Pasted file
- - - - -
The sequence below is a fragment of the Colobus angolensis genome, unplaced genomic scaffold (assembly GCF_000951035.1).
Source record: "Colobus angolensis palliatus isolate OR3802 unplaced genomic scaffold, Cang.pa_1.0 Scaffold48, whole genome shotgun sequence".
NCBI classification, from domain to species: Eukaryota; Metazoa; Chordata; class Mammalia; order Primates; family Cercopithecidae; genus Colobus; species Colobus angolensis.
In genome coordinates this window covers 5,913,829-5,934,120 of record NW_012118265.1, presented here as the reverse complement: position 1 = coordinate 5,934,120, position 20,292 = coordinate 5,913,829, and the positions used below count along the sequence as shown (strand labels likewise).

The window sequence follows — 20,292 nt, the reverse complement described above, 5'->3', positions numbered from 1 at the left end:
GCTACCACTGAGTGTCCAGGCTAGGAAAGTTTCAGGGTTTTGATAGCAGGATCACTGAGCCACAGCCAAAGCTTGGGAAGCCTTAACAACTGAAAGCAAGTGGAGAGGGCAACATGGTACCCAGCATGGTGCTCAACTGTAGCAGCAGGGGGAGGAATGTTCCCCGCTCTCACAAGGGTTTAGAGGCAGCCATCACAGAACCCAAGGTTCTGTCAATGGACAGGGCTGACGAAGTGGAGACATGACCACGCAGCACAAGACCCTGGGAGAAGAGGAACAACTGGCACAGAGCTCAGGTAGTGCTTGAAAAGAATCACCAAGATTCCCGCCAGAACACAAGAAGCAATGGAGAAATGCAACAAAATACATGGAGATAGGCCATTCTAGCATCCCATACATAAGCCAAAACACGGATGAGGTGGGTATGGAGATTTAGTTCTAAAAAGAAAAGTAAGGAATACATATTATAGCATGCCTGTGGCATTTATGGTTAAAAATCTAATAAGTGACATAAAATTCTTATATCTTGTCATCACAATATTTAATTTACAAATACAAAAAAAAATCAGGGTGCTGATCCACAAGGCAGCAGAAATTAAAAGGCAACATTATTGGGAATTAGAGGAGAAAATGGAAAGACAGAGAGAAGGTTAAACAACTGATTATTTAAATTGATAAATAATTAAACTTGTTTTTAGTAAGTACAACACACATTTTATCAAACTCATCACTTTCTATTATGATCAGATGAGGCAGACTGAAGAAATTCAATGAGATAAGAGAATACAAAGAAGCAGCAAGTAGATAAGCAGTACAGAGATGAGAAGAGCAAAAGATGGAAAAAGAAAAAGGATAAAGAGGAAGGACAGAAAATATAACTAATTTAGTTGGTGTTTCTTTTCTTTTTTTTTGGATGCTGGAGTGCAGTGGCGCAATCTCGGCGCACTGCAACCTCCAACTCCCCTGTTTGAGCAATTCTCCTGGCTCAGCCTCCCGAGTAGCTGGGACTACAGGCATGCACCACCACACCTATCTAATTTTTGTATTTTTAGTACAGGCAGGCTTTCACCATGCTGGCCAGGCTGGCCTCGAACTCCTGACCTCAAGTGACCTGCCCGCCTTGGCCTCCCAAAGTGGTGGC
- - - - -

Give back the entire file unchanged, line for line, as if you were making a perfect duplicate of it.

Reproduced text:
The sequence below is a fragment of the Colobus angolensis genome, unplaced genomic scaffold (assembly GCF_000951035.1).
Source record: "Colobus angolensis palliatus isolate OR3802 unplaced genomic scaffold, Cang.pa_1.0 Scaffold48, whole genome shotgun sequence".
NCBI classification, from domain to species: Eukaryota; Metazoa; Chordata; class Mammalia; order Primates; family Cercopithecidae; genus Colobus; species Colobus angolensis.
In genome coordinates this window covers 5,913,829-5,934,120 of record NW_012118265.1, presented here as the reverse complement: position 1 = coordinate 5,934,120, position 20,292 = coordinate 5,913,829, and the positions used below count along the sequence as shown (strand labels likewise).

The window sequence follows — 20,292 nt, the reverse complement described above, 5'->3', positions numbered from 1 at the left end:
GCTACCACTGAGTGTCCAGGCTAGGAAAGTTTCAGGGTTTTGATAGCAGGATCACTGAGCCACAGCCAAAGCTTGGGAAGCCTTAACAACTGAAAGCAAGTGGAGAGGGCAACATGGTACCCAGCATGGTGCTCAACTGTAGCAGCAGGGGGAGGAATGTTCCCCGCTCTCACAAGGGTTTAGAGGCAGCCATCACAGAACCCAAGGTTCTGTCAATGGACAGGGCTGACGAAGTGGAGACATGACCACGCAGCACAAGACCCTGGGAGAAGAGGAACAACTGGCACAGAGCTCAGGTAGTGCTTGAAAAGAATCACCAAGATTCCCGCCAGAACACAAGAAGCAATGGAGAAATGCAACAAAATACATGGAGATAGGCCATTCTAGCATCCCATACATAAGCCAAAACACGGATGAGGTGGGTATGGAGATTTAGTTCTAAAAAGAAAAGTAAGGAATACATATTATAGCATGCCTGTGGCATTTATGGTTAAAAATCTAATAAGTGACATAAAATTCTTATATCTTGTCATCACAATATTTAATTTACAAATACAAAAAAAAATCAGGGTGCTGATCCACAAGGCAGCAGAAATTAAAAGGCAACATTATTGGGAATTAGAGGAGAAAATGGAAAGACAGAGAGAAGGTTAAACAACTGATTATTTAAATTGATAAATAATTAAACTTGTTTTTAGTAAGTACAACACACATTTTATCAAACTCATCACTTTCTATTATGATCAGATGAGGCAGACTGAAGAAATTCAATGAGATAAGAGAATACAAAGAAGCAGCAAGTAGATAAGCAGTACAGAGATGAGAAGAGCAAAAGATGGAAAAAGAAAAAGGATAAAGAGGAAGGACAGAAAATATAACTAATTTAGTTGGTGTTTCTTTTCTTTTTTTTTGGATGCTGGAGTGCAGTGGCGCAATCTCGGCGCACTGCAACCTCCAACTCCCCTGTTTGAGCAATTCTCCTGGCTCAGCCTCCCGAGTAGCTGGGACTACAGGCATGCACCACCACACCTATCTAATTTTTGTATTTTTAGTACAGGCAGGCTTTCACCATGCTGGCCAGGCTGGCCTCGAACTCCTGACCTCAAGTGACCTGCCCGCCTTGGCCTCCCAAAGTGGTGGC